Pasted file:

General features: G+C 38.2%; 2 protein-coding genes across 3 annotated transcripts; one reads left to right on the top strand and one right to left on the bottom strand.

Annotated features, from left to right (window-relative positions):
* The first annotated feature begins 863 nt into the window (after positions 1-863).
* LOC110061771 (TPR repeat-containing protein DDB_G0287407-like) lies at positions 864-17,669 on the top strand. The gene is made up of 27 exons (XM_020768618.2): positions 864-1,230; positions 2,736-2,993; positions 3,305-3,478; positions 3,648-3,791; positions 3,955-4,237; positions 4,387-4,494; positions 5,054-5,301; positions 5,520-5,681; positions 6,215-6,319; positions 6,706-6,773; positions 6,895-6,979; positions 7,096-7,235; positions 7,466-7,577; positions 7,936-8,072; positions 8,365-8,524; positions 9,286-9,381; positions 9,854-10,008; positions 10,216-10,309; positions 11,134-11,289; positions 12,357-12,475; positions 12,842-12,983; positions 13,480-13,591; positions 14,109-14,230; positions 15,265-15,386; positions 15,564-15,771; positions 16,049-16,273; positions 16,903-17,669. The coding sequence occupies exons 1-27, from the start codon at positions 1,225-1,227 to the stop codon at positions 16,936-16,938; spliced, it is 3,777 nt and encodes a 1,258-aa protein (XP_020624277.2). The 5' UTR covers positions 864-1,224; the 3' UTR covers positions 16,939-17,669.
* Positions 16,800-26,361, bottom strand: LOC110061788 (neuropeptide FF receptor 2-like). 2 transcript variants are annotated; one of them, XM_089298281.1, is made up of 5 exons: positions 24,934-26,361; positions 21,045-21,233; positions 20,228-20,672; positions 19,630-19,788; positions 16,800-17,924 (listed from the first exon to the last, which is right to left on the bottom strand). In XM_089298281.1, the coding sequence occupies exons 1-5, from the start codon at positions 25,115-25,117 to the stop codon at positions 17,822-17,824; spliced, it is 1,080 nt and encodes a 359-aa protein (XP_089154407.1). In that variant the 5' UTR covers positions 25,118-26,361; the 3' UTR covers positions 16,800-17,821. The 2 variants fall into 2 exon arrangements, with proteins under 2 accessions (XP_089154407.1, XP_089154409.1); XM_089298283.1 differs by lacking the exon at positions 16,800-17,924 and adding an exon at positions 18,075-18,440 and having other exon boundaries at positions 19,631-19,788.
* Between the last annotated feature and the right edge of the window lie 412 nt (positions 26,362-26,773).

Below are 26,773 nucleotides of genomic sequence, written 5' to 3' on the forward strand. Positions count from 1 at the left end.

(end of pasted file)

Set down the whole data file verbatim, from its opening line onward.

General features: G+C 38.2%; 2 protein-coding genes across 3 annotated transcripts; one reads left to right on the top strand and one right to left on the bottom strand.

Annotated features, from left to right (window-relative positions):
* The first annotated feature begins 863 nt into the window (after positions 1-863).
* LOC110061771 (TPR repeat-containing protein DDB_G0287407-like) lies at positions 864-17,669 on the top strand. The gene is made up of 27 exons (XM_020768618.2): positions 864-1,230; positions 2,736-2,993; positions 3,305-3,478; positions 3,648-3,791; positions 3,955-4,237; positions 4,387-4,494; positions 5,054-5,301; positions 5,520-5,681; positions 6,215-6,319; positions 6,706-6,773; positions 6,895-6,979; positions 7,096-7,235; positions 7,466-7,577; positions 7,936-8,072; positions 8,365-8,524; positions 9,286-9,381; positions 9,854-10,008; positions 10,216-10,309; positions 11,134-11,289; positions 12,357-12,475; positions 12,842-12,983; positions 13,480-13,591; positions 14,109-14,230; positions 15,265-15,386; positions 15,564-15,771; positions 16,049-16,273; positions 16,903-17,669. The coding sequence occupies exons 1-27, from the start codon at positions 1,225-1,227 to the stop codon at positions 16,936-16,938; spliced, it is 3,777 nt and encodes a 1,258-aa protein (XP_020624277.2). The 5' UTR covers positions 864-1,224; the 3' UTR covers positions 16,939-17,669.
* Positions 16,800-26,361, bottom strand: LOC110061788 (neuropeptide FF receptor 2-like). 2 transcript variants are annotated; one of them, XM_089298281.1, is made up of 5 exons: positions 24,934-26,361; positions 21,045-21,233; positions 20,228-20,672; positions 19,630-19,788; positions 16,800-17,924 (listed from the first exon to the last, which is right to left on the bottom strand). In XM_089298281.1, the coding sequence occupies exons 1-5, from the start codon at positions 25,115-25,117 to the stop codon at positions 17,822-17,824; spliced, it is 1,080 nt and encodes a 359-aa protein (XP_089154407.1). In that variant the 5' UTR covers positions 25,118-26,361; the 3' UTR covers positions 16,800-17,821. The 2 variants fall into 2 exon arrangements, with proteins under 2 accessions (XP_089154407.1, XP_089154409.1); XM_089298283.1 differs by lacking the exon at positions 16,800-17,924 and adding an exon at positions 18,075-18,440 and having other exon boundaries at positions 19,631-19,788.
* Between the last annotated feature and the right edge of the window lie 412 nt (positions 26,362-26,773).

Below are 26,773 nucleotides of genomic sequence, written 5' to 3' on the forward strand. Positions count from 1 at the left end.